25 June, 2012

The dirty little secret about hot yoga

Off the mat.

You'd think yoga is the simplest and most maintenance free type of "exercise" one could do. Put on a pair of shorts and a tank top, go to a studio, take a class, continue with your day. Well, we all know and acknowledge that it's not quite that simple. You probably want to buy your own mat. Maybe you even want your own cool-looking yoga towels. If you practice more than once or twice a week, you probably need several yoga towels, and several outfits to wear for yoga.

And we also all know that it doesn't really take one hour to do a one hour yoga class. You need to allow time to get there from wherever (unless you are fortunate enough to live next door). You need to allow time to cool off after class. And you need time to shower. So, realistically, a one hour class is more like an hour and forty-five minute commitment of your day.

That seems reasonable, though, right?

Except there is another part that nobody wants to talk about, but if you go to yoga often, you know what I'm talking about.

That something is laundry. And it's not trivial, and it is not pleasant, and it is a giant neverending albatross on your back. The yoga clothes get wet and nasty. There is always some transition period from removal to the point at which you arrive at home. That transition period would more aptly be called the "incubation" period, because it apparently takes about five minutes for mildew to began forming. And once mildew does find its way into your things, the battle goes on and on, and it's a losing battle.

I have tried rinsing my things at the studio. Doesn't really help. I have tried soaking them in the sink until I have time to hang them up, as a prelude to eventually doing a load of laundry (since I don't want to do laundry every day). Doesn't really help, except as damage control. When I finally do laundry, unless I am fortunate enough to have thoroughly dried the laundry on the first try (since it seems like every dryer known to human kind requires two rounds of drying to get the clothes dry), this seems to make the mildew "happier," if that's an emotion that molds are capable of experiencing.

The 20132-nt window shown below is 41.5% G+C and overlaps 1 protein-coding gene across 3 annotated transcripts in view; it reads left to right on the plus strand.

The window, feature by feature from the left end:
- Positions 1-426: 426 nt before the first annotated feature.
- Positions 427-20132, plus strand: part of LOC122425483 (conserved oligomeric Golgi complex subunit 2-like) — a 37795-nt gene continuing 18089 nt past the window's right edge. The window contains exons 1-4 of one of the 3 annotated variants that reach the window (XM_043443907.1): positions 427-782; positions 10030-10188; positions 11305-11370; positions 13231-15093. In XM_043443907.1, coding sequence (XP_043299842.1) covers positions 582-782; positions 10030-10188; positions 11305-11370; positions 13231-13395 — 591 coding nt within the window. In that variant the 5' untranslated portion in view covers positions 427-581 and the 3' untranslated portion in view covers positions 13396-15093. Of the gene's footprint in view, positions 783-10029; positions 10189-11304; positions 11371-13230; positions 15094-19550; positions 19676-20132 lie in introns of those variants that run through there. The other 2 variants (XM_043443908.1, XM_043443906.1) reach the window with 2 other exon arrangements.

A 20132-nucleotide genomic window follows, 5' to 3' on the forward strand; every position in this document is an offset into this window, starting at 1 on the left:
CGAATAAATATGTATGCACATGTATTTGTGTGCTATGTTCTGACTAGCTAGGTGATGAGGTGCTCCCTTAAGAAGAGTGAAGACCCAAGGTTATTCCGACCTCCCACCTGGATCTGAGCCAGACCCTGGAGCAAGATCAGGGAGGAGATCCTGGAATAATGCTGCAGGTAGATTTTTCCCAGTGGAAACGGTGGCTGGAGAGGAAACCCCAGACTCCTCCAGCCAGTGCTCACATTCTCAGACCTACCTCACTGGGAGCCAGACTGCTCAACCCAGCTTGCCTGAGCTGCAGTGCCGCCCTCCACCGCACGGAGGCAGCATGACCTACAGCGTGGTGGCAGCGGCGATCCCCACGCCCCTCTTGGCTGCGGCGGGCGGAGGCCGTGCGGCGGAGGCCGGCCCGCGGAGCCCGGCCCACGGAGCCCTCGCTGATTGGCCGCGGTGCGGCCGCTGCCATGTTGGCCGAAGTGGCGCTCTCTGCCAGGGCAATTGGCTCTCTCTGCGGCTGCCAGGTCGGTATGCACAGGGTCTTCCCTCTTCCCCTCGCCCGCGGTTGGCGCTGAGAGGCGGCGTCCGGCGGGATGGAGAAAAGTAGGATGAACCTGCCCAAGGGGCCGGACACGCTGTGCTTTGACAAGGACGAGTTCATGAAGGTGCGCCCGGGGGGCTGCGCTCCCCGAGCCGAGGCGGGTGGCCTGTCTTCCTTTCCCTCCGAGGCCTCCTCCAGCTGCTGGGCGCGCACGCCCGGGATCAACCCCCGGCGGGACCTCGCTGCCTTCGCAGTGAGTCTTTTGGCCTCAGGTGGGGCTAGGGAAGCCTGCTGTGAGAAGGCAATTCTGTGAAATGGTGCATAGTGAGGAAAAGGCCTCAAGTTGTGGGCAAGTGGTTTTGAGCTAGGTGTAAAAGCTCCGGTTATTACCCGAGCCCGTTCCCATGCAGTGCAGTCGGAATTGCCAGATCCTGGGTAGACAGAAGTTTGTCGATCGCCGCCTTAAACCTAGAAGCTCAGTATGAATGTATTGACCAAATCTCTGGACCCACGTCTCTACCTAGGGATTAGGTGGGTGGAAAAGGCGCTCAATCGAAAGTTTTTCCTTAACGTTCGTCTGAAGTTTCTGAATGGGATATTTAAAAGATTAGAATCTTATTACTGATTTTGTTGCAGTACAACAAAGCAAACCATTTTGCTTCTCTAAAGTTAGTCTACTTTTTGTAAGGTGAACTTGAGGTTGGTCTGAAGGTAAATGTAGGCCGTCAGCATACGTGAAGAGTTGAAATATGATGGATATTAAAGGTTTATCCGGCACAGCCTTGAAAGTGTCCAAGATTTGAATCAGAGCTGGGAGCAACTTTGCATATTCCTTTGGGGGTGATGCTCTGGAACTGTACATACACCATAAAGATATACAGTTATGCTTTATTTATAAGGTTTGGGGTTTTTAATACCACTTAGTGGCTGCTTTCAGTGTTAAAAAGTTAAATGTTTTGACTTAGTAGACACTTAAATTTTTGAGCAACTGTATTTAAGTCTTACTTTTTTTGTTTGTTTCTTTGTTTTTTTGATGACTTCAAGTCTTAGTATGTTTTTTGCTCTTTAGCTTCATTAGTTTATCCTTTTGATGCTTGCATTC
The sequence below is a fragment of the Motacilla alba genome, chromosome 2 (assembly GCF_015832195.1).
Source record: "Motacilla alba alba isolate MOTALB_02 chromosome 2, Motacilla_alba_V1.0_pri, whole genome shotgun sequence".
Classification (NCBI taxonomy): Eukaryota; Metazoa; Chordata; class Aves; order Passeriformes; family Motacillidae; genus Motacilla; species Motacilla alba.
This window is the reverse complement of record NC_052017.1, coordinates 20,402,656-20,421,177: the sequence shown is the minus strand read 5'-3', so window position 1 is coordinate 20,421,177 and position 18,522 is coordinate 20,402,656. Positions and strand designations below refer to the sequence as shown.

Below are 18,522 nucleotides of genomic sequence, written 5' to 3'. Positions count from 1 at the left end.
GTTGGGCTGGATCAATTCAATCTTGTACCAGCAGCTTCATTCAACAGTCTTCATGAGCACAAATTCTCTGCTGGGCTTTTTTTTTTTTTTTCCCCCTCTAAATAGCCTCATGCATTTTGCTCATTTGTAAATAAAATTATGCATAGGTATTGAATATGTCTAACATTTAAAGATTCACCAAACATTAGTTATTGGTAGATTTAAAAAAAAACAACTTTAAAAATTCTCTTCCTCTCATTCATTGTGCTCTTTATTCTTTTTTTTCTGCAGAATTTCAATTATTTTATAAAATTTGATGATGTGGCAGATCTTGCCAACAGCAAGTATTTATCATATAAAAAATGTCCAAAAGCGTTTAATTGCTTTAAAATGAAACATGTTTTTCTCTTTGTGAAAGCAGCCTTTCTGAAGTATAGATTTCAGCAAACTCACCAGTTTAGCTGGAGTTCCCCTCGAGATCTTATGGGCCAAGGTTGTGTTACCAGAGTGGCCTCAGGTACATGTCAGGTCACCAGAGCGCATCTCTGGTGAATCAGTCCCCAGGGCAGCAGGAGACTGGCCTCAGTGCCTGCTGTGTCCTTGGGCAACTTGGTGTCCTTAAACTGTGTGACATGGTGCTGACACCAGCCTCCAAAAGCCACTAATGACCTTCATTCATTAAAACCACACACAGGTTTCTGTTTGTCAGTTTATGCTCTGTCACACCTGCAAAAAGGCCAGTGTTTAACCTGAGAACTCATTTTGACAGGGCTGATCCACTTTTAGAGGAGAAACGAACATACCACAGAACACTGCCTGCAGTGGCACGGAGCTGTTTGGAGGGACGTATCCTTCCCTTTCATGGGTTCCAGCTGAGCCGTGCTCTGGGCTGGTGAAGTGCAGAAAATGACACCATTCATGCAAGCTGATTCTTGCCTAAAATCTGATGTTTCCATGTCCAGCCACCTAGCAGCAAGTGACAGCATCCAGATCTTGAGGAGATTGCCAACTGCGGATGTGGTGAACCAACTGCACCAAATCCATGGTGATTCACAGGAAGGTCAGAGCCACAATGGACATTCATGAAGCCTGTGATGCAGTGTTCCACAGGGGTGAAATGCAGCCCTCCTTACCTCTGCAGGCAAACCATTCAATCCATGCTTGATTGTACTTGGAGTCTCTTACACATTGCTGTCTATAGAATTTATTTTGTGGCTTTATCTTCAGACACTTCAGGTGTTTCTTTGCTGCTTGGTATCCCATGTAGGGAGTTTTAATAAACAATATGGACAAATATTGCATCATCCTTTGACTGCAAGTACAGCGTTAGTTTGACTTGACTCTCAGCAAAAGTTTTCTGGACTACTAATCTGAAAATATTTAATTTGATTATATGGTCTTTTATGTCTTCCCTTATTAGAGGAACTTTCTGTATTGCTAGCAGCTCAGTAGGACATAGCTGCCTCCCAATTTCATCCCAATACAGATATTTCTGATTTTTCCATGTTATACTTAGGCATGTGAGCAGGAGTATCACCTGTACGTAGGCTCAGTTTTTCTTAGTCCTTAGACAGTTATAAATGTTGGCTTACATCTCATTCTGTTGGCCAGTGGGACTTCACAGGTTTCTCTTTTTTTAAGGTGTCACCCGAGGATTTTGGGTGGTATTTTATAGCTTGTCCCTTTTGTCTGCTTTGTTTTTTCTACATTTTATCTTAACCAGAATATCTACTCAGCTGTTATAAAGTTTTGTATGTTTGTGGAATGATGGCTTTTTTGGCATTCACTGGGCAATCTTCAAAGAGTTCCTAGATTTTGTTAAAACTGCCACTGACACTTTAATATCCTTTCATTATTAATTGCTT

There are articles online about how to fight this battle. I have read tales of baking soda. I have read tales of vinegar and lemon juice. I tried the latter, and it seems like an illusion. Baking soda I have not tried, but it's really my last resort.

It feels like my life has become this daily war against mildew, and I am worried that all of my clothes are destined to become "infected" by it. It could take over my entire world.

The worst part is that, when I come home from yoga, the last thing I feel like doing is dealing with this. But perhaps this is part of my practice?

Could it be said that "The mildew begins when you want it to end?"

Or would it be more appropriate to say that "the Laundromat is just another kind of mat?"

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